December 13

Case Study: Jorvik Viking Centre’s Viking Festival, 2021

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Client: Jorvik Viking Centre's Viking Festival, 2021 (part of York Archaeological Trust)

When the 2021 JORVIK Viking Festival was replaced by an online version – That JORVIK Viking Thing – due to the pandemic, the team was required to create a lot of pre-recorded content in a short space of time.

With the in-house videographer already working at full capacity, Inkblot was approached to work on a key part of the Thing’s programming: the Viking Saga. The saga had been identified – Refr the Sly – and the storyteller (or Skald) had written a version of the saga suitable for the family audience. The location had also been agreed – at the living history Viking village at Murton Park – with filming planned to take place at the same time as video and photo shoots.

A Big Saga

With the in-house videographer already working at full capacity, Inkblot was approached to work on a key part of the Thing’s programming: the Viking Saga. The saga had been identified – Refr the Sly – and the storyteller (or Skald) had written a version of the saga suitable for the family audience. The location had also been agreed – at the living history Viking village at Murton Park – with filming planned to take place at the same time as video and photo shoots.

In a Small Space

As this was taking place during lockdown, there were additional pressures of social distancing during the filming process – no mean feat given the very tight space for filming.

“With other projects taking place on site at the same time, we just left the Inkblot team and our Skald to get on with it, so when the first drafts came back, it was entirely fresh to us,” adds Jay.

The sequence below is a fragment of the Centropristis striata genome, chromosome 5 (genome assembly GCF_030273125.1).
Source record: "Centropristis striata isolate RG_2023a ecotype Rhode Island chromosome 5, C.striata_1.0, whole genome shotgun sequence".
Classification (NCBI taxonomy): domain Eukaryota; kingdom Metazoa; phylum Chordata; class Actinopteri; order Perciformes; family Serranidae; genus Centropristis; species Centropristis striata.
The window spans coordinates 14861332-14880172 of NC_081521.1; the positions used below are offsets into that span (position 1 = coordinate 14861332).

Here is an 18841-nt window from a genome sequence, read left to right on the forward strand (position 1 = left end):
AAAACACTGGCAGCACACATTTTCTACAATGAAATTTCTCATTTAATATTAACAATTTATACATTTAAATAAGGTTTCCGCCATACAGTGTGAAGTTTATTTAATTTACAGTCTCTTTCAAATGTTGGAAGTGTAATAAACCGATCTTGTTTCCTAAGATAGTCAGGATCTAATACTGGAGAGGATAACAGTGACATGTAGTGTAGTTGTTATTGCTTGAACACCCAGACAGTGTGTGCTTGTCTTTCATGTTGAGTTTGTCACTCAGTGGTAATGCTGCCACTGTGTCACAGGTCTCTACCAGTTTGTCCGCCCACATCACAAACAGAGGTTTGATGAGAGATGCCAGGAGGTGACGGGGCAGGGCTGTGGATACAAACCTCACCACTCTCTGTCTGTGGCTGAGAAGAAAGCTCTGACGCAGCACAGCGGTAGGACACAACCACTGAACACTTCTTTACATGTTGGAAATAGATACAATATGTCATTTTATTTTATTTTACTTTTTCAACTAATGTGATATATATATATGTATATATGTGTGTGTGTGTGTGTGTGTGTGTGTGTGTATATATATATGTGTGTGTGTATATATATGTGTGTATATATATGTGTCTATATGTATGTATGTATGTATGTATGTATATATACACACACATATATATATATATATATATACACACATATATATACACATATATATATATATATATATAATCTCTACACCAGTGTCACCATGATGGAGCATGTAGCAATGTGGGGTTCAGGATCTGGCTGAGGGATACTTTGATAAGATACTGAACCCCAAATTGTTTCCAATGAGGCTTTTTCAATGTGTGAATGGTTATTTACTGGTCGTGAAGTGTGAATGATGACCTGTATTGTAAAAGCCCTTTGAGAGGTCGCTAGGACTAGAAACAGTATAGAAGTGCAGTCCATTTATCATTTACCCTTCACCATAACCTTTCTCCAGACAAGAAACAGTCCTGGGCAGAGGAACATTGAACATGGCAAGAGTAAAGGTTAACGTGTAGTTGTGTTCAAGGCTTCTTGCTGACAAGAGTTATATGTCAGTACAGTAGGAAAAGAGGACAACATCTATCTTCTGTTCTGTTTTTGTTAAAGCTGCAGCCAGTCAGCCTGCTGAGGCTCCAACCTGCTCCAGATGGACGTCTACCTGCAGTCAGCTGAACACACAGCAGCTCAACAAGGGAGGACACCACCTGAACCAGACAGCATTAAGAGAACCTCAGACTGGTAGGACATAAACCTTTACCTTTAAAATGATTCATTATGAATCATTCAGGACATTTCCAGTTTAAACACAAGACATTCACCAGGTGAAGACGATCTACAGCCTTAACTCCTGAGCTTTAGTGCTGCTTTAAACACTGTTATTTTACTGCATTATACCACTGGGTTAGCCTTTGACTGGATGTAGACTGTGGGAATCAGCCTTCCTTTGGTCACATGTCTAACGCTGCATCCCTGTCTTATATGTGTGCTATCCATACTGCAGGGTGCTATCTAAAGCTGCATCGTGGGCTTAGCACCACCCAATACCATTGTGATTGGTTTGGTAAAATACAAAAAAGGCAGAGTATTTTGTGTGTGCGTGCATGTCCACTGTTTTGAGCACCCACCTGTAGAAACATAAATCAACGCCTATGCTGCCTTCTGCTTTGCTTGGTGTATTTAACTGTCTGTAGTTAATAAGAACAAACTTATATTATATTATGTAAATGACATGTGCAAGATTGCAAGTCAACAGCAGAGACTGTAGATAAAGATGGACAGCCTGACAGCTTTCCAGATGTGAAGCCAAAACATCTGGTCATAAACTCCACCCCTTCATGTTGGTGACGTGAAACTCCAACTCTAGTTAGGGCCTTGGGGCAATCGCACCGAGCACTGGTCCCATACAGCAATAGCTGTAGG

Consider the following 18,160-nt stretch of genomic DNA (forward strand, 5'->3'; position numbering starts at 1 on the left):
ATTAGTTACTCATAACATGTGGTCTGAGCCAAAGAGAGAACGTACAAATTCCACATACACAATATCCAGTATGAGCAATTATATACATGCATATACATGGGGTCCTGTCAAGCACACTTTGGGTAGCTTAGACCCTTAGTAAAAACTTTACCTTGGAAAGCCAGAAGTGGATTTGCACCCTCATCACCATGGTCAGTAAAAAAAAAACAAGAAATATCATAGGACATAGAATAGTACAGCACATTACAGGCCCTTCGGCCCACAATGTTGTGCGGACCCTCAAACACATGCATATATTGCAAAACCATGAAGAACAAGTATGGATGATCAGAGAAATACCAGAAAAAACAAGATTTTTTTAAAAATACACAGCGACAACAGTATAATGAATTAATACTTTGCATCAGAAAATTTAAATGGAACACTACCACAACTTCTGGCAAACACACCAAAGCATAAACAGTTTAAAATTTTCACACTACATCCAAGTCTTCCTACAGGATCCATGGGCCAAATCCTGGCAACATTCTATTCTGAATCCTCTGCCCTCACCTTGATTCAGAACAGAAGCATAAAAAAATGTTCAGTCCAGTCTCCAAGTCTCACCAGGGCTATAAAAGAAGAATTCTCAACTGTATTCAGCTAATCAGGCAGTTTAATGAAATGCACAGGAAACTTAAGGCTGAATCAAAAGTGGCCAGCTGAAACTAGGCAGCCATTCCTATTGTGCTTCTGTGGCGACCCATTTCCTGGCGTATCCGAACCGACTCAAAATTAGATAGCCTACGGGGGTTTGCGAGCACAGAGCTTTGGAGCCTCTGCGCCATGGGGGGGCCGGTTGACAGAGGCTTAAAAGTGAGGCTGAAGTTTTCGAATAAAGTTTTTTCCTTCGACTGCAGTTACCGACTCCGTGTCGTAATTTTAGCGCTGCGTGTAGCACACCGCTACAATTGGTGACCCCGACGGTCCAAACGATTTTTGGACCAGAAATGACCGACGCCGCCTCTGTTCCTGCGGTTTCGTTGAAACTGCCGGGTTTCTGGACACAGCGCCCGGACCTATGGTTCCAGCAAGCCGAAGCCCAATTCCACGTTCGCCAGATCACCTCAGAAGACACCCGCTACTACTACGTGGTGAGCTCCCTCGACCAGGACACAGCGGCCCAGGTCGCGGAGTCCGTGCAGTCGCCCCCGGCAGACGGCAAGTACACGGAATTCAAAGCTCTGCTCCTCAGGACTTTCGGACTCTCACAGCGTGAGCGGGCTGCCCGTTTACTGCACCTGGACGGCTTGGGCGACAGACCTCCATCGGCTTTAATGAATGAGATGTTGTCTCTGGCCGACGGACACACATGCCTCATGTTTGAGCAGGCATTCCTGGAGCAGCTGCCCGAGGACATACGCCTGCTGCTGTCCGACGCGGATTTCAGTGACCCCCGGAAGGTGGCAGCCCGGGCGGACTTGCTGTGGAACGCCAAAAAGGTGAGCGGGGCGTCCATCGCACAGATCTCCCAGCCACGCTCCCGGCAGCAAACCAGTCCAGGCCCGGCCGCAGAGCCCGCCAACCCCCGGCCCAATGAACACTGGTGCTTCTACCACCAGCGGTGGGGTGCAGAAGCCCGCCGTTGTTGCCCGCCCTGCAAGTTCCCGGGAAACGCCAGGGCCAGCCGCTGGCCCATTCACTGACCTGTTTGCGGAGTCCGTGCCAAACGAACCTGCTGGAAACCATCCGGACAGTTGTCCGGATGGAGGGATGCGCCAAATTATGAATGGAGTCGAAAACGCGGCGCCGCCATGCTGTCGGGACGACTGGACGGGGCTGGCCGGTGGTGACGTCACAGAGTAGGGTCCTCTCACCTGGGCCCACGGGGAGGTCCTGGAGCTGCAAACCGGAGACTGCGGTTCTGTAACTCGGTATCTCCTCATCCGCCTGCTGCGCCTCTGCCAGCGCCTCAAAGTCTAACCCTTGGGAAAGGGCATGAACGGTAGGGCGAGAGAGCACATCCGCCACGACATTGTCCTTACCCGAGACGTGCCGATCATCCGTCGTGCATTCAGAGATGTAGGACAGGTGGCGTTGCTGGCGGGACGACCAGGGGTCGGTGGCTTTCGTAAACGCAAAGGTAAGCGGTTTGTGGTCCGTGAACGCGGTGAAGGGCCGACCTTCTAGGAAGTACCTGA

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Much better than we had in our heads...Inspired

“What we got back really exceeded our expectations by some way – I had expected good quality visuals and sound of a talking head, but they added in so many more details that made the videos much more engaging to watch. Each chapter was filmed from a slightly different angle, so this tiny house appeared almost like five different sets. They had captured other bits of footage from the window during the day – costumed re-enactors walking past the house, Viking children playing, even animals around the village – which gave the films a superior sense of time and place.”

All Killer, No Filler


The films were very popular with visitors to the online festival from every corner of the globe, particularly when all five chapters had been released and the whole series was available to ‘binge watch’.

"We’d expected that this would be a filler piece for the Thing, but the quality is so good that we’ve been able to use it in two of our Schools Week programmes, and we will no doubt release it again during other online festivals,” concludes Jay. 


Tags

Animation, Community Engagement, Education, Heritage, Video


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